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Brad Riddell of New Zealand reacts after the conclusion of his lightweight bout against Magomed Mustafaev during the UFC Fight Night event at Spark Arena on February 23, 2020 in Auckland, New Zealand. (Photo by Jeff Bottari/Zuffa LLC)


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Like last weekend, this Saturday’s fight card is another one of those indie darlings as opposed to a Hollywood blockbuster; a show littered with respected names and emerging talents that could develop into dark horses in their respective divisions in the next year and maybe even contenders after that, depending on how things shake out, and the kind of event we could look back on in a couple years as being flush with fighters that went on to do big things inside the Octagon.

Cards like this pop up sporadically throughout the year and while they don’t seem major in the present, a little distance ends up revealing how truly great they were. Here’s an example:

Remember the event where Nathan Diaz beat Michael Johnson and cut a promo about Conor McGregor, giving life to the eventual two-fight rivalry that dominated the next year? Here are some of the athletes that competed on the prelims that night in Orlando: Charles Oliveira, Valentina Shevchenko, Kamaru Usman, Leon Edwards, Vicente Luque, and Francis Ngannou.

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That’s two champions, one gigantic human being set to challenge for heavyweight gold for the second time later this month, and three legitimate contenders, and all of them, save for Oliveira, were in the early stages of their UFC careers and relatively unknown.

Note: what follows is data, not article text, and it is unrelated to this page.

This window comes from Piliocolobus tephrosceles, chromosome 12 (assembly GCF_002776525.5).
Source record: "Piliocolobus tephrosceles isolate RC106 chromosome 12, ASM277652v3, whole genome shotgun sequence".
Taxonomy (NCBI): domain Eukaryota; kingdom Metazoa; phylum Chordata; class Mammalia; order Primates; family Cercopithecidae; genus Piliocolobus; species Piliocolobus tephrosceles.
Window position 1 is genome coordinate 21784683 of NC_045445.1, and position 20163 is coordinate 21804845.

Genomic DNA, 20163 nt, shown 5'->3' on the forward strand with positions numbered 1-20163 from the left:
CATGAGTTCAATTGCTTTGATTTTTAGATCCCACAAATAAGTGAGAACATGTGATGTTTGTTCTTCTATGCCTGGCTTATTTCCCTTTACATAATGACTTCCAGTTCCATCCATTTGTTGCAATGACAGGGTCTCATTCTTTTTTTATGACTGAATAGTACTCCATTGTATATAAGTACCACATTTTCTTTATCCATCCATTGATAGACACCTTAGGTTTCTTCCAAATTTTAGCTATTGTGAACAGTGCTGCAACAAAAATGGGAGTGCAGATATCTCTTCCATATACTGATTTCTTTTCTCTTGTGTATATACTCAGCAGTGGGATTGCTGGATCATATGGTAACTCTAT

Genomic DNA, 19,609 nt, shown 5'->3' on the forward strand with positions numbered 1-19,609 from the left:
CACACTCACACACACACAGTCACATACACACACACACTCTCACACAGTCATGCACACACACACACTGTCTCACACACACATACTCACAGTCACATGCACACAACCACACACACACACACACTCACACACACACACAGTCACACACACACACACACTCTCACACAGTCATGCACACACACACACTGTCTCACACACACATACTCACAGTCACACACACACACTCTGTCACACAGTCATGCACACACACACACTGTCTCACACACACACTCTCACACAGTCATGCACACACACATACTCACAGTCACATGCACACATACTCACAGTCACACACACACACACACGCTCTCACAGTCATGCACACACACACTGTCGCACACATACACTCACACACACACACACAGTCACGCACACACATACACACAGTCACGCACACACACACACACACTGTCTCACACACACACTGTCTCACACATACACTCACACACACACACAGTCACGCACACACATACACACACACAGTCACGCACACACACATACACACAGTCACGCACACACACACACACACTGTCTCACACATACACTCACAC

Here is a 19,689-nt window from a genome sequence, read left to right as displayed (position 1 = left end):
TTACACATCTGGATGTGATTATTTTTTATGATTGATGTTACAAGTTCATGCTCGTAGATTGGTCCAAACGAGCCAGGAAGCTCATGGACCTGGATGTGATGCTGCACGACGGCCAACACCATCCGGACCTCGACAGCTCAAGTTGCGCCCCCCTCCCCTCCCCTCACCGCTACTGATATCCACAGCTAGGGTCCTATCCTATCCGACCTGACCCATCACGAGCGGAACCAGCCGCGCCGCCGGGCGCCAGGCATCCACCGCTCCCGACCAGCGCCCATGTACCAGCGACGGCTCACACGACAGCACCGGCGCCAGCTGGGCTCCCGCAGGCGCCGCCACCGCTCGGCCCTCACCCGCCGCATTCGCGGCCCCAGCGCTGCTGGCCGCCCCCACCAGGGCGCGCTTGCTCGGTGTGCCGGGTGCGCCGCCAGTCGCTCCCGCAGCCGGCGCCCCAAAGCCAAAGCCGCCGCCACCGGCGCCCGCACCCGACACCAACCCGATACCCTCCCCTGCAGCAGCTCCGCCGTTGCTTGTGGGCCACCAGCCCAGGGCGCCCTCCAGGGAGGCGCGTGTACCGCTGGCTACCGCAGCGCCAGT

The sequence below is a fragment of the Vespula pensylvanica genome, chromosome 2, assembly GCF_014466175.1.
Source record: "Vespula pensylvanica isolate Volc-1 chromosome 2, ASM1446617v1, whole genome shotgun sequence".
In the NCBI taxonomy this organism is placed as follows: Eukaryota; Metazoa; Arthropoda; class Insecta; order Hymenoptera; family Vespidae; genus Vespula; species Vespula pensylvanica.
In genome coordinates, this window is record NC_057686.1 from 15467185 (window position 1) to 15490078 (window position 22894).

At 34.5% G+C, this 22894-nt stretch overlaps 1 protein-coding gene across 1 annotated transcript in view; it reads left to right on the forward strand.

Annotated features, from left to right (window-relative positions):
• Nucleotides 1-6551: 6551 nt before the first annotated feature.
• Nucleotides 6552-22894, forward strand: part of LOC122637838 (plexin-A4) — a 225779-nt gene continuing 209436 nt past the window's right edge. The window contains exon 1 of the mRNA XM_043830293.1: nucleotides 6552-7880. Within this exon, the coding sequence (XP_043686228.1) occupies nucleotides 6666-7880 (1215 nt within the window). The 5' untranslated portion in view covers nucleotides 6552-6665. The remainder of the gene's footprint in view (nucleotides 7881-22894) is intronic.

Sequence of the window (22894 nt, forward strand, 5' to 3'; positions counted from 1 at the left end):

Could any of the talents set to hit the Octagon on Saturday night follow a similar trajectory over the next couple years? Absolutely, and here’s a closer look at three athletes with the best chance to travel down that road.

This is the March 20 edition of Fighters on the Rise.

Brad Riddell of New Zealand poses for a post fight portrait backstage during UFC 253 inside Flash Forum on UFC Fight Island on September 27, 2020 in Abu Dhabi, United Arab Emirates. (Photo by Mike Roach/Zuffa LLC

Fight fans may not be as familiar with Brad Riddell as they are with his teammates at Auckland’s City Kickboxing, but if you listen to the way Dan Hooker and Israel Adesanya and head coach Eugene Bareman talk about “Quake,” you understand that he’s highly respected and a serious talent in his own right.

The 29-year-old has quietly earned victories in all three of his UFC appearances thus far to push his overall winning streak to six and his record to 9-1 as he readies to welcome Gregor Gillespie back to the Octagon this weekend.

View Riddell's Athlete Profile

His debut effort — a dominant victory over Jamie Mullarkey at UFC 243 — earned Fight of the Night honors, but was overshadowed by the exploits of his teammates in the final two bouts of the evening, as Hooker outworked Al Iaquinta and Adesanya became the undisputed middleweight champion by knocking out Robert Whittaker, and his tandem victories in 2020 were the kind of strong performances that move you forward in the division.